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Solander, Sparrman, and the Anthropocene
With Sverker Sörlin, Professor of Environmental History at the KTH Royal Institute of Technology, Stockholm
Monday 25 November 2019, 6:30 pm - 7:30 pm
Can we save the Environment, on a planet made unstable by humans?
Have you ever wondered why Te Papa came to hold an exceptional collection of botanical specimens and why their containers are known as Solander boxes?
In 1768 Joseph Banks invited a young Swedish naturalist, Daniel Solander, and botanical artist Sydney Parkinson to join his south seas expedition with James Cook. The party collected over 30,000 specimens of plants and animals, with Solander, a pupil of Carl Linnaeus, identifying and describing some 1300 species previously unknown in western science. In 1772 fellow Swedish naturalist Anders Sparrman, also a pupil of Linnaeus, accompanied Cook on his second voyage to New Zealand. Many of the specimens collected on these epic voyages are held in Te Papa’s botany collection, and others in Auckland Museum.
Two hundred years after Cook’s voyages, Parkinson’s exquisite coloured engravings of the plant specimens collected by Banks and Solander were printed and issued as Banks’ Florilegium.
What would Daniel Solander have said, confronted with the world of 2019? More than we might think! Come and hear Professor Sörlin explain how our understandings of the natural environment and the impacts of human activity have changed over time as new ideas and concepts have emerged.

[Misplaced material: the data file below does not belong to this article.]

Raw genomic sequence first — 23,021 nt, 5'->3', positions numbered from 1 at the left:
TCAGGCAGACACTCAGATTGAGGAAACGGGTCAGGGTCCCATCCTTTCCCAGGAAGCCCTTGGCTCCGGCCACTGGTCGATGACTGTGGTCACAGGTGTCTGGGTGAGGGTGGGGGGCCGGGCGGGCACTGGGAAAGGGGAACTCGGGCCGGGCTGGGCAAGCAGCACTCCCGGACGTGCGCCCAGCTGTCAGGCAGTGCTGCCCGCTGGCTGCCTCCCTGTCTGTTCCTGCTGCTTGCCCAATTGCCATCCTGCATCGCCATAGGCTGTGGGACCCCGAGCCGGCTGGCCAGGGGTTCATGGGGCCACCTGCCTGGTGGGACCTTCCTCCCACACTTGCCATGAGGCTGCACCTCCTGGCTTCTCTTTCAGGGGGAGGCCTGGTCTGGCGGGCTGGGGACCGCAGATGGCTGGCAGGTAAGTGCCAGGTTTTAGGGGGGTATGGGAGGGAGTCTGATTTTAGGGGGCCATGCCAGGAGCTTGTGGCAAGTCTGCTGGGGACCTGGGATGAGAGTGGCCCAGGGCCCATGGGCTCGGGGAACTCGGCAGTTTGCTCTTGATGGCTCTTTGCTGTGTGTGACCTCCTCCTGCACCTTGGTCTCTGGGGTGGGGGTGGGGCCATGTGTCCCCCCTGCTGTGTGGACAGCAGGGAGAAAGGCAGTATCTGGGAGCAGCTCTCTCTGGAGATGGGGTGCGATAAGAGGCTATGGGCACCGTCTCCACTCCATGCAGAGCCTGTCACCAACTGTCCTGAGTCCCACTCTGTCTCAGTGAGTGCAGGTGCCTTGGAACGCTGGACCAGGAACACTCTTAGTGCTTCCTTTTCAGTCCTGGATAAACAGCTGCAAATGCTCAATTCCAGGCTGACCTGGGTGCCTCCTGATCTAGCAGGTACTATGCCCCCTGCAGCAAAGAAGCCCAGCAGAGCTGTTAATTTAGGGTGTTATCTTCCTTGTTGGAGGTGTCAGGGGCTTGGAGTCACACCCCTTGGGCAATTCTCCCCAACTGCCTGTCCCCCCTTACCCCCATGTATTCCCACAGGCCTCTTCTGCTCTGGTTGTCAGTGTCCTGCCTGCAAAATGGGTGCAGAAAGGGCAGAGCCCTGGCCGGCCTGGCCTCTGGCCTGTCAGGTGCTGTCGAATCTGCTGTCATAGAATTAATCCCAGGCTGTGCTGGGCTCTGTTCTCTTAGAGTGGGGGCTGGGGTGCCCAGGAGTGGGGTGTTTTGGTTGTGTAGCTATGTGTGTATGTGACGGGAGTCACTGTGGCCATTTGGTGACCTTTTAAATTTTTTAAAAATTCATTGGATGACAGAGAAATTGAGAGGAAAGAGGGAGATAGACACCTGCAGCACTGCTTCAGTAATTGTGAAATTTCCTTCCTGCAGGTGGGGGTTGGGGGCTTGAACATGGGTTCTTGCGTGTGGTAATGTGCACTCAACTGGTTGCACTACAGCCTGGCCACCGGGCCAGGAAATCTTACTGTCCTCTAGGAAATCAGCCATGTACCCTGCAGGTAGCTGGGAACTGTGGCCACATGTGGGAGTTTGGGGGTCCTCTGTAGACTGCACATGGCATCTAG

Professor Sörlin is a member of the official Swedish Climate Policy Council, and long-term government advisor on issues of environment and research policy, and regular contributor to Swedish and international media. He is author, co-author or co-editor of numerous books, including The Future of Nature, The Environment – a History of the Idea, and Grounding Urban Natures.
Monday evening’s event is part of the Tuia Encounters 250 commemorations, celebrating Aotearoa New Zealand’s Pacific voyaging heritage and acknowledging the first onshore encounters between Māori and Pākehā in 1769-70. It is part of a week of special events being run in partnership with the Embassy of Sweden and the Taxonomy for Plant Conservation – Ruia mai i Rangiātea Conference, being held at Te Papa, 24–28 November 2019.
On 28 November there will be a panel discussion at Te Papa ‘The Politics of Collecting – from Banks and Solander to Today’. Check out the full programme here, including the panel discussion, workshop and wiki editathon:
Includes refreshments and free parking